Of course, Mr. Trump also has a big stick to wield in the form of tariffs. He could, for example, drop a 35% import tariff on Chinese manufacturing products in an effort to shift factories back to the US. But tariffs are a weapon, not a tool; they inspire trade wars and acrimonious fallout with neighboring states. They pass costs on to the consumer and create disruptions in supply chains (and, dear reader, if you don’t think that’s a big deal, you should seriously consider the just-in-time nature of the source of your next meal). Tariffs are, at best, a scalpel used to carve out a cancerous trade partner from the body of economic life. They should never be used as a hammer, which is Mr. Trump’s only real option if he wants to force factories back to America: inflict a tariff on almost every foreign-manufactured product, until it becomes too expensive to build things abroad.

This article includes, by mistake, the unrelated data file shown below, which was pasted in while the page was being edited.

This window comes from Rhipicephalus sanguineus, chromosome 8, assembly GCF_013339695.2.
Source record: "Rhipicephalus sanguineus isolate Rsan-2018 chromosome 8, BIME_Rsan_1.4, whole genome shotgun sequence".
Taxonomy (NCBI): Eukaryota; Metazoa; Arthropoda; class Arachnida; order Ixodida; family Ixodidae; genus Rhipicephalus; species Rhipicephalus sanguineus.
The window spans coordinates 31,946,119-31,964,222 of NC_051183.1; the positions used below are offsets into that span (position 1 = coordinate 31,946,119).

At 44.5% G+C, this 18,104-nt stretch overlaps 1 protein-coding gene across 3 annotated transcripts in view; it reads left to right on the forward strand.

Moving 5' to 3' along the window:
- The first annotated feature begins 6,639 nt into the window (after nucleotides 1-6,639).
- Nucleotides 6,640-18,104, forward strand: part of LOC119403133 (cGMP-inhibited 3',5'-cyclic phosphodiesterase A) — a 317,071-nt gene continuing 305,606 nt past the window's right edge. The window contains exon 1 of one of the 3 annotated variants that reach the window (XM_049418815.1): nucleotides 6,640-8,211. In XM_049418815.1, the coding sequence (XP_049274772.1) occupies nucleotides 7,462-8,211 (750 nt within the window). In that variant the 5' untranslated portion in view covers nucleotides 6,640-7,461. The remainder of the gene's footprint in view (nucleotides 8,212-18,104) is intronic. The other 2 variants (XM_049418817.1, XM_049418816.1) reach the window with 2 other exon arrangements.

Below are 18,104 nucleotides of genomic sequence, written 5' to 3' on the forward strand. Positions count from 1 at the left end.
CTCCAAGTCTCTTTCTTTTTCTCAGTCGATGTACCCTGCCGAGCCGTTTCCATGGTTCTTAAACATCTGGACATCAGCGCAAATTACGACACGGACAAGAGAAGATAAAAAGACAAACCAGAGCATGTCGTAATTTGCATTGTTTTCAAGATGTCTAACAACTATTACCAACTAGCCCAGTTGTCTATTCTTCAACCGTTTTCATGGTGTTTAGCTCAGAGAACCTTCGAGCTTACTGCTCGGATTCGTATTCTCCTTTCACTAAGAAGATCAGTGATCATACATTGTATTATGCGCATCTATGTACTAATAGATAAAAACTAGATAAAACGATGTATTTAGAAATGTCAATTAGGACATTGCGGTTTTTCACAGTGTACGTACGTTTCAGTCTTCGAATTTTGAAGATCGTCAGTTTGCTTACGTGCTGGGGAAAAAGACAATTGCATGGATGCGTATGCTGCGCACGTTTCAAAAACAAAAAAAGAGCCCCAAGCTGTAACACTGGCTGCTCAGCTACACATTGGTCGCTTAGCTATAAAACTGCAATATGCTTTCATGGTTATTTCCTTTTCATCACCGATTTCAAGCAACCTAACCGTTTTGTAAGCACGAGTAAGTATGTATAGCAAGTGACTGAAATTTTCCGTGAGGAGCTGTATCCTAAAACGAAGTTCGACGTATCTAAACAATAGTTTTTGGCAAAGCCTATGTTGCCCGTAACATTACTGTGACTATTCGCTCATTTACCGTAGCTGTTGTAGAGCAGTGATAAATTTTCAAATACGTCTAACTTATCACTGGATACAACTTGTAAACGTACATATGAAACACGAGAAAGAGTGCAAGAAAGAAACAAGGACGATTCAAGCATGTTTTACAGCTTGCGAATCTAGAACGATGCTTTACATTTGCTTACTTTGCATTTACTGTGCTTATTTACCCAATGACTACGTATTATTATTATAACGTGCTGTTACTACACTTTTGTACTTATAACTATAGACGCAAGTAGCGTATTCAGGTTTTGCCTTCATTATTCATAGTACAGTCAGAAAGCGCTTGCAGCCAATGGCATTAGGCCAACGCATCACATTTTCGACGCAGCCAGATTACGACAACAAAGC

Just imagine this for a moment: what happens to your monthly bottom line if the cost of almost everything you consume on a daily basis increases by, say, ten percent? Twenty percent? Thirty percent? At what point does it become economically non-viable to maintain your standard of living? What would you cut from your budget first? Whatever you chose, that industry will experience a recession under a Trump tariff plan. That means that retailers will stop stocking product, and thereby eat the cost of warehouses full of goods they can’t sell. Transit companies will stop carrying certain goods to market. Merchant shipping will go in search of new cargo. Many Americans will lose their jobs as a result of this sort of attempt to save American jobs. Along these lines, if you apply enough tariffs to enough products, and particularly if you do so too quickly, you shock the system such that it cannot recover, and then, dear reader, we’re back in the Great Recession.